Why & how to think of remarketing as consumer product
The auto remarketing industry is at an interesting point in its history.
The number of off-lease vehicles continues to rise, and wholesale prices are dropping in tandem.
As more and more cars roll through, auto remarketers could easily get caught in a higher volume, lower margin cycle.
Within this evolving environment, a fresh strategy can help drive greater profits: taking a cue from upscale consumer product retailers.
Consider a retailer like Ralph Lauren. You can walk into the flagship store on Madison Avenue and purchase a shirt for full retail price. But, not everyone wants to shop in person — and some consumers would rather buy last season’s shirt at a steep discount.
To capture a wider audience, Ralph Lauren broadens its distribution channels and sells clothing to:
- Upscale retailers
- Discount retailers
- International markets
Diversifying distribution channels also allows them to efficiently respond to inventory issues. One year, they might manufacture a lot of long-sleeve polo shirts, but consumers end up preferring short-sleeve designs.
Rather than holding onto inventory for too long — or losing their investment — Ralph Lauren can use all available methods to sell their goods. While product prices and margins will be slimmer at each step down the distribution channel, the chance to increase sales quantity and speed can boost revenue.
Would Ralph Lauren prefer to sell every shirt for top dollar? Undoubtedly. But, they work within their industry’s realities and want to maximize their total value. By considering every opportunity in their available distribution channels, Ralph Lauren more effectively moves their products, broadens their target audiences and moves inventory.
For progressive auto remarketers, applying this classic consumer product mindset can dramatically improve margins. In fact, remarketers ARE selling a consumer product; they just may not think about it that way.
The vehicle that they sell at auction has all the characteristics of a typical consumer product: It has a style or fashion component that may fade over time, it sells better or worse depending on the season or brand or feature set, and it can fall into or out of favor depending on its scarcity. To reap the greatest benefits, you may have to adjust your choices.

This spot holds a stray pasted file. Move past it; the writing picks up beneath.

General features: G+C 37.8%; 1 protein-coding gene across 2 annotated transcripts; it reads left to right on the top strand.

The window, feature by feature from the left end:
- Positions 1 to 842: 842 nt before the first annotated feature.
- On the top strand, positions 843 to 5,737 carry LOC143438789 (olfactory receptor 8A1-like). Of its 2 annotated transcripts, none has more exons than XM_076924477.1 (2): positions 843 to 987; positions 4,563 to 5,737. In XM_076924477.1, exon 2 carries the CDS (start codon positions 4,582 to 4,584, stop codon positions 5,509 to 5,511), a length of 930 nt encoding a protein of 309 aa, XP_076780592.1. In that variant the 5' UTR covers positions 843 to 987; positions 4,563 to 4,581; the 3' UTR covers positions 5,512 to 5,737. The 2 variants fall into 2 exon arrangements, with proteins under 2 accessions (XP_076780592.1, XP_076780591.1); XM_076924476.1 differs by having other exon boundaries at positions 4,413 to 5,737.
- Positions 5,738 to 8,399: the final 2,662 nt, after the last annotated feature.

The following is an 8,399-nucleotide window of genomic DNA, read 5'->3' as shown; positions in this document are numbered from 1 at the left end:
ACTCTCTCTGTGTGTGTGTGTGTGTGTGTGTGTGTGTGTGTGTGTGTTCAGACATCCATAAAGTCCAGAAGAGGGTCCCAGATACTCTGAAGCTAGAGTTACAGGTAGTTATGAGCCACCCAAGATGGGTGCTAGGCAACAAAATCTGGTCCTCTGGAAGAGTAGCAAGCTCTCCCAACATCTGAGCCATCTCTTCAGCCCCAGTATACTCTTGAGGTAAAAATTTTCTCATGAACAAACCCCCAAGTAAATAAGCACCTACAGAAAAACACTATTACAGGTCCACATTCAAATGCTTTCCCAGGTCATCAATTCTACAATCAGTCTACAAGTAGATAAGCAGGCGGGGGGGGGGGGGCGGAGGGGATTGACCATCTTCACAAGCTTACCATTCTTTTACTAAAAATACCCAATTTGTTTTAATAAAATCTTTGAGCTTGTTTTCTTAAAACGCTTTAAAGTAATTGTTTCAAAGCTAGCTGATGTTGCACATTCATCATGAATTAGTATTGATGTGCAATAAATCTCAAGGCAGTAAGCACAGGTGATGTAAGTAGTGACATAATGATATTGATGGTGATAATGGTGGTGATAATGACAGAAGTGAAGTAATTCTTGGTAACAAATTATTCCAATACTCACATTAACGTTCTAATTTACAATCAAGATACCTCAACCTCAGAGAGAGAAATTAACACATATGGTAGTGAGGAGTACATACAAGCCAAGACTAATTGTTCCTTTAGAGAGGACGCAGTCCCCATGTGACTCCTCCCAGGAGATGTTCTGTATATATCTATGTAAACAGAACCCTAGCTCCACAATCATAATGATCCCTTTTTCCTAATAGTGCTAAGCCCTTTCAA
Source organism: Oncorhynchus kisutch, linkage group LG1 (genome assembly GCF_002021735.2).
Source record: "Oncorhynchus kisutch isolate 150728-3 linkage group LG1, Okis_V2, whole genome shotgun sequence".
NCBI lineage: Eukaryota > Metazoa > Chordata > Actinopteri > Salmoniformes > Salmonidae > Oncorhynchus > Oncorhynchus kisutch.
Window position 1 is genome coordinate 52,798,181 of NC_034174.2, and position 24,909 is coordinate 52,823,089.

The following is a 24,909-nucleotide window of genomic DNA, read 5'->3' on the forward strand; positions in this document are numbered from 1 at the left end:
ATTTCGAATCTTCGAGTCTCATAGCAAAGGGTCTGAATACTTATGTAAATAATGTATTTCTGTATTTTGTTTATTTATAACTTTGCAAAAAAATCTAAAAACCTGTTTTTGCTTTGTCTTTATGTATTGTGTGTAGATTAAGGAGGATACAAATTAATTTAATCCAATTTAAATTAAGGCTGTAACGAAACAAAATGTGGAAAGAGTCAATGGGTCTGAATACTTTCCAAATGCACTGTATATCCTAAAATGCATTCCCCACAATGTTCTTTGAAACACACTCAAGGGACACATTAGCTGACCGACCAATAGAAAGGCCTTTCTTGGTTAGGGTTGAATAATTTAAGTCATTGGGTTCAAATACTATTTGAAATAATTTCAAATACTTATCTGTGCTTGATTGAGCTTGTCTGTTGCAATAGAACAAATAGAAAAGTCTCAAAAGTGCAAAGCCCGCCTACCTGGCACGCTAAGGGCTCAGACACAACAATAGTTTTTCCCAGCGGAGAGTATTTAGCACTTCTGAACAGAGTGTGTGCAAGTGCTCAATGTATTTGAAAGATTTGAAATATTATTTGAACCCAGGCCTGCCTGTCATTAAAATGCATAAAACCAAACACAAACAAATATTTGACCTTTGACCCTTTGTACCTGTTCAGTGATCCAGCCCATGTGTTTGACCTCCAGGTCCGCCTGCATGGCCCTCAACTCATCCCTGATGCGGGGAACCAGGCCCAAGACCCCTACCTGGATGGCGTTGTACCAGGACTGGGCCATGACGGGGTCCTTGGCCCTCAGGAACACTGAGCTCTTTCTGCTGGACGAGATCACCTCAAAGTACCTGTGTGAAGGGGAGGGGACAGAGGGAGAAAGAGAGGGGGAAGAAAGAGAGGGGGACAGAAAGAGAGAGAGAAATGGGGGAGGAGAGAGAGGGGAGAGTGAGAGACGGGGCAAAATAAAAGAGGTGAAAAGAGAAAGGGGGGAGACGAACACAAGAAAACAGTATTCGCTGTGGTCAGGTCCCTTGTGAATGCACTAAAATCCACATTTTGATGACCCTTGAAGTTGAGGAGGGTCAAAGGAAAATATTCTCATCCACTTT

1. Consider all distribution channels
The wholesale market is just one of several channels progressive remarketers should use — especially as an influx of off-lease vehicles flood the market. Online and retail remarketers provide ways to reach new customers who wouldn’t buy a vehicle at auction.
Broadening your geographic focus can also benefit your bottom line. For example, imagine you have too many two-wheel drive trucks in New England, and you know the weather makes them a bad fit for local customers.
Use your distribution channels in warmer locales to find buyers who don’t need 4-wheel drive and will pay a higher price for the trucks. Or, if you get a ton of the same car coming off lease at the same time, spread the vehicles out across the country. By doing so, you can avoid diluting the market — and cutting your margins — in one channel.
2. Segment your products
You won’t find current-season, perfect-condition Ralph Lauren apparel at TJ Maxx. But, you might discover an older style for a fraction of its original price, because the designer brand knows when and where to sell its products.
For auto remarketing, the same thinking would lead you to analyze which car should go straight to auction — and which is worth the time and expense of reconditioning for retail. Vehicles in good condition, for instance, fetch higher prices when sold through retail remarketers than they would through wholesale remarketing channels. Determining which cars may sell at retail can significantly increase margins, compared to selling the same vehicle at auction.
3. Be nimble
Thorough planning and a disciplined process matter — and the ability to recognize opportunities as they arise is just as critical for lasting success. Consumer-products companies must create a plan for distributing their goods and then quickly adapt to changing market conditions.
Auto remarketers would do well to mimic this behavior. Whether its consumers’ waning interest in sedans or a higher volume of quality cars hitting the auction block, our industry is in constant flux. By reassessing distribution-channel strategies, progressive remarketers can find new ways to build the bottom line and adapt to market changes.
On the surface, clothing and cars may not have a lot in common. But each industry deals with consumers’ constantly changing tastes and an expanding number of sales channels. The consumer-product mindset that’s so prevalent in fashion has a lot to offer auto remarketers, as well. With some upfront work and a refocused perspective, progressive remarketers can diversify the channels they rely on — and improve their sales one car at a time.